film reel image

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Wednesday, August 20, 2014

Vamos de polis 2014 * * Stars

Vamos de polisDirector: Luke Greenfield
Year: 2014
Rated R
Rating: * * Stars
Cast: Jake Johnson, Damon Wayans, Jr., Rob Riggle, Nina Dobrev

If you've seen the trailer for 2014's Let's Be Cops, well you've probably seen the whole movie. Man I hate when that happens. All the best parts are shown and every major plot point is touched upon (in 2 to 2 and a half minutes give or take). I think if I avoided seeing any teaser clip, any advertisement, or anything posted on YouTube, I probably would have embraced "Cops" a little more. It would've been fresh and not completely objectionable or off-putting. Indeed this is a goofy comedy that takes the notion of "it's so stupid, it's funny" to almost catastrophic levels. And its implausibility factor is even further off the charts. I mean how else do you explain two knuckleheads actually being able to impersonate police officers for what seems like a long period of time. In reality, they would have been arrested in less than a day (they drive an unmarked police car that was bought online sans license plate, are you serious?!). Bottom line: this is a movie that knows it's gonna be loathe by critics, it knows that it's not a work of art, and frankly, it probably even knows that it's a steaming pile of crap. Here's the thing though: it doesn't care. And even in the moments when things turn dark and violent (there is a strength in what's on screen and it involves escaping the aspect of being a one joke vehicle, especially towards the last half), Let's Be Cops still never seems to want to take itself seriously. It's hip-hopped, weed toked, lacks logic (not to mention a public disregard for human safety or decency), and blatantly just wants to have fun. There in lies its morbid problem despite a few funny moments.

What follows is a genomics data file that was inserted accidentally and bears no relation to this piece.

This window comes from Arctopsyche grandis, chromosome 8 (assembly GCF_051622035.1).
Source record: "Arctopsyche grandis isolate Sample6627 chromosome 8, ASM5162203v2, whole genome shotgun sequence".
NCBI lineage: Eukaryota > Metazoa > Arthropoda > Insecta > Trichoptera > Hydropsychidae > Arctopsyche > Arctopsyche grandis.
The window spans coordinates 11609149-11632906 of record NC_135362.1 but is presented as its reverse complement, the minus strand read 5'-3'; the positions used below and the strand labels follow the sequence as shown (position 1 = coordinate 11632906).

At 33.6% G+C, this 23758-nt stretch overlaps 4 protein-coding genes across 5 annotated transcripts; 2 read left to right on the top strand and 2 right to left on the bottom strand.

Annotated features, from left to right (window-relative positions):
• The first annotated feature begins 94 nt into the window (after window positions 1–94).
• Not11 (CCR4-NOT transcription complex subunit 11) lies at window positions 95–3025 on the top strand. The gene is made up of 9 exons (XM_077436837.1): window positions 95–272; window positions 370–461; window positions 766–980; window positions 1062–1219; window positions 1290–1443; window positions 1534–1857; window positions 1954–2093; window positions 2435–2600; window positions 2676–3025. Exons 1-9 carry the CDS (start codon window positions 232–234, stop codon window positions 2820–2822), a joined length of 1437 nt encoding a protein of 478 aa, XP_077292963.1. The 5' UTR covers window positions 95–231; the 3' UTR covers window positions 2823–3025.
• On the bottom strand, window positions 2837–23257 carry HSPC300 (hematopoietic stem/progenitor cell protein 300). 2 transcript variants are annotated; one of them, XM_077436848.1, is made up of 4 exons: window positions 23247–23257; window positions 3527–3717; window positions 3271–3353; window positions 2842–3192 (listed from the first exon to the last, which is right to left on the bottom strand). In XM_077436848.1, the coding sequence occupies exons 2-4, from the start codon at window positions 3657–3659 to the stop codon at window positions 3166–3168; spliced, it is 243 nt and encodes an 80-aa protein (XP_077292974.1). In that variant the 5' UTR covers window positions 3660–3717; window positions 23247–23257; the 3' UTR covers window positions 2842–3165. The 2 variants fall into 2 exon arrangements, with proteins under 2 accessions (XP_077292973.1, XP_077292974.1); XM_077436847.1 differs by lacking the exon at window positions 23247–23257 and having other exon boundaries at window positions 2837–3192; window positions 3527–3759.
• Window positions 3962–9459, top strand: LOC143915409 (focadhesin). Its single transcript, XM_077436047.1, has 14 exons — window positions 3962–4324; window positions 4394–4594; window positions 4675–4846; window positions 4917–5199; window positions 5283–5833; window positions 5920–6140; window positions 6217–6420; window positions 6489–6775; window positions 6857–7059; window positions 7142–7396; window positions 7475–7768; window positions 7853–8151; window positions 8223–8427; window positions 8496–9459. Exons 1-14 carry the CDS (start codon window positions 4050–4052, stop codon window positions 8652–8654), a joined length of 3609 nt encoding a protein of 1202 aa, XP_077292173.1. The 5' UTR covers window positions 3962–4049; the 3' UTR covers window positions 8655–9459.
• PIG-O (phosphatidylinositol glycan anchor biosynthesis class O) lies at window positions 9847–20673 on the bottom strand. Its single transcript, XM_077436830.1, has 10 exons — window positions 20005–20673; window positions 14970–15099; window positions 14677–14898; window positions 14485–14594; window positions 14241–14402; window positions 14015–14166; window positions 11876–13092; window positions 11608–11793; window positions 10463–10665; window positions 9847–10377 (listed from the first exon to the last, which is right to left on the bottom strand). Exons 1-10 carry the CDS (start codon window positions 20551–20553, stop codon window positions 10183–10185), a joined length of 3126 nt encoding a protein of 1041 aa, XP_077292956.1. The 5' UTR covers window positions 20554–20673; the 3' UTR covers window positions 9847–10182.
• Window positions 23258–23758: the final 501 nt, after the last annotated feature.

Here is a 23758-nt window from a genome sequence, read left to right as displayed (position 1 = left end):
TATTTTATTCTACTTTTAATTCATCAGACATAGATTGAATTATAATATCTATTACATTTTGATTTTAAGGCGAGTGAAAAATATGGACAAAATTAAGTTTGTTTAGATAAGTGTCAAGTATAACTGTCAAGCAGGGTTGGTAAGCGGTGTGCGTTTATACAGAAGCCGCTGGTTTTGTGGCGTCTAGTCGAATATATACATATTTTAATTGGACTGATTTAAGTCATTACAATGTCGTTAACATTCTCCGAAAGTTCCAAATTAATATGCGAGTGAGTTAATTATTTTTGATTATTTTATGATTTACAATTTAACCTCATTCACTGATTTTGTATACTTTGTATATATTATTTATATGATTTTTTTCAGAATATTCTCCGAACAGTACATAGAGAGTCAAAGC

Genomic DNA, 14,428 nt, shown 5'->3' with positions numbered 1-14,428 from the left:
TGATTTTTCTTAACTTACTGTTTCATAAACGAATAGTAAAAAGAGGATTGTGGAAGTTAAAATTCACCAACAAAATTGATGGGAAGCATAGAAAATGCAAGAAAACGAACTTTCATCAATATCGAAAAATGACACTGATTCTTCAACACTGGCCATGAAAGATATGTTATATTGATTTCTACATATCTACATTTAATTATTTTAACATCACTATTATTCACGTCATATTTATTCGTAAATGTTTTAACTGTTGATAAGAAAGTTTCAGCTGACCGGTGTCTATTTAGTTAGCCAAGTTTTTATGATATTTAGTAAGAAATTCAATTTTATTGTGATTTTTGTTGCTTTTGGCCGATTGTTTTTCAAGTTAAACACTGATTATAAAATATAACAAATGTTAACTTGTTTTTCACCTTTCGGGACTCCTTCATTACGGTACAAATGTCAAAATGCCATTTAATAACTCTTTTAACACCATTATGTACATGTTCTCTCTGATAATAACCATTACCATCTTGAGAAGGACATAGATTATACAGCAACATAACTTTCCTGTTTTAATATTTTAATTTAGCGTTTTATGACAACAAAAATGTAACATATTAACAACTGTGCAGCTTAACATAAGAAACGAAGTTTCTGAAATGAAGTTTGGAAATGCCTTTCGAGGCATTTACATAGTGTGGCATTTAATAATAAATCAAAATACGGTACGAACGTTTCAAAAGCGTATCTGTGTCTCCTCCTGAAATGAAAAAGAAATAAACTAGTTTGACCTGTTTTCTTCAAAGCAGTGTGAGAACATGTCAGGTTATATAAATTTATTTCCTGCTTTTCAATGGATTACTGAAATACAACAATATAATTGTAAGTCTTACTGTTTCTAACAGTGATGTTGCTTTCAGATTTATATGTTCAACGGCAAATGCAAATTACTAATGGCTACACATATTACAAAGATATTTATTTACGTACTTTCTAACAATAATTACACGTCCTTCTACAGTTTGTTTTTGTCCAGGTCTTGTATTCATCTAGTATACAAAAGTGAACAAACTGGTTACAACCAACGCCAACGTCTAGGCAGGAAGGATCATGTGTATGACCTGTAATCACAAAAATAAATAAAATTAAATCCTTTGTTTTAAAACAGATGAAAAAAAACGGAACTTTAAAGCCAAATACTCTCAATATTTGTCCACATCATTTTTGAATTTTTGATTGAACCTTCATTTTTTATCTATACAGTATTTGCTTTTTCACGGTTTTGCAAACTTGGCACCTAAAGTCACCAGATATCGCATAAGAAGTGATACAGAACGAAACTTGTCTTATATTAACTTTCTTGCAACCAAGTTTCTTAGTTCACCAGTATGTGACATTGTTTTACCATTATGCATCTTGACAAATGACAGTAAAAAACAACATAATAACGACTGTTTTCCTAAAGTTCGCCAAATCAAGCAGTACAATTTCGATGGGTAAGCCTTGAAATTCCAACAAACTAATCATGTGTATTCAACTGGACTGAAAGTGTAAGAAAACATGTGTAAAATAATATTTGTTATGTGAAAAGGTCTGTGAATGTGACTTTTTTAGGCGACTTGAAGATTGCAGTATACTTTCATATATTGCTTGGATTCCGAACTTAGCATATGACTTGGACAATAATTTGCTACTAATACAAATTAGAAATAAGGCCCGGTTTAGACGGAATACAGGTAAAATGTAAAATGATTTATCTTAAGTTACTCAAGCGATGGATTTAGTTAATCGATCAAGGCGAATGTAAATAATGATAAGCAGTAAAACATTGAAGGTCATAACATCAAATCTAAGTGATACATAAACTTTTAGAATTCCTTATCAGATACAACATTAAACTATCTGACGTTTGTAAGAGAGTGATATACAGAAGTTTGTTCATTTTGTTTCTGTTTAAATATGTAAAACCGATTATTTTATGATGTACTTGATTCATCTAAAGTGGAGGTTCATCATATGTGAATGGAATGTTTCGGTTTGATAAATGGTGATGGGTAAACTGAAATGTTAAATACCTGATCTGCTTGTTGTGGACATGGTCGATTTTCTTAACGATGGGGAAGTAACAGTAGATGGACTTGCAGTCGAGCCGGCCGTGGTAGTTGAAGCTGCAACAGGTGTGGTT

Directed by the guy who brought you the wretched Something Borrowed (New York native Luke Greenfield) and harboring a little less gross-out humor than I initially thought would occupy such a movie (a scene with a naked sumo wrestler however, will give you the heebie-jeebies), Let's Be Cops focuses on two L.A. residential sad sacks in Ryan O'Malley and Justin Miller (played by New Girl tandem Jake Johnson and Damon Wayans, Jr.). They live together, have few friends, are stuck in lousy jobs (at least one of them anyway), and spend their nights getting drunk and singing karaoke tunes (The Backstreet Boys "I Want It That Way," seriously?). When they go to a costume party billed as their college reunion (they dress up as police officers and it's a masquerade party not a costume party, oops), they become embarrassed, chat up a few people, and leave. Anyway, as they're are walking the street back to their car, they notice that people really think that they're cops. Girls stair at them (which is nice) and guys make a path for them. Basically, they have absolute power so they decide to run with it. Johnson's O'Malley becomes the ring leader of this operation. He takes total control by buying a police car on eBay (uh huh), learning police codes and procedures from YouTube videos, and also learning law enforcement fighting techniques (also from YouTube videos which I guess, have less than 500 views, interesting). Miller and O'Malley continuously go out on the town and use their police powers to do a number of asinine things. They even somehow get a radio in their car which actually disperses them to real police calls. Of note: Miller and O'Malley get a domestic disturbance call from two sorority sisters and are the only cops that show up. You'd think that actual L.A.P.D. badges would get there before them or at the same time. It doesn't make a lot of sense, right? Anyway, these two lunkheads despite being oblivious to the concept of doing real prison time, continue to exercise their fake police powers even as they get caught up/entangled with the local mob. This is when things turn a little dark, a little violent, and uneven (kind of like what went down in director Greenfield's earlier effort, The Girl Next Door).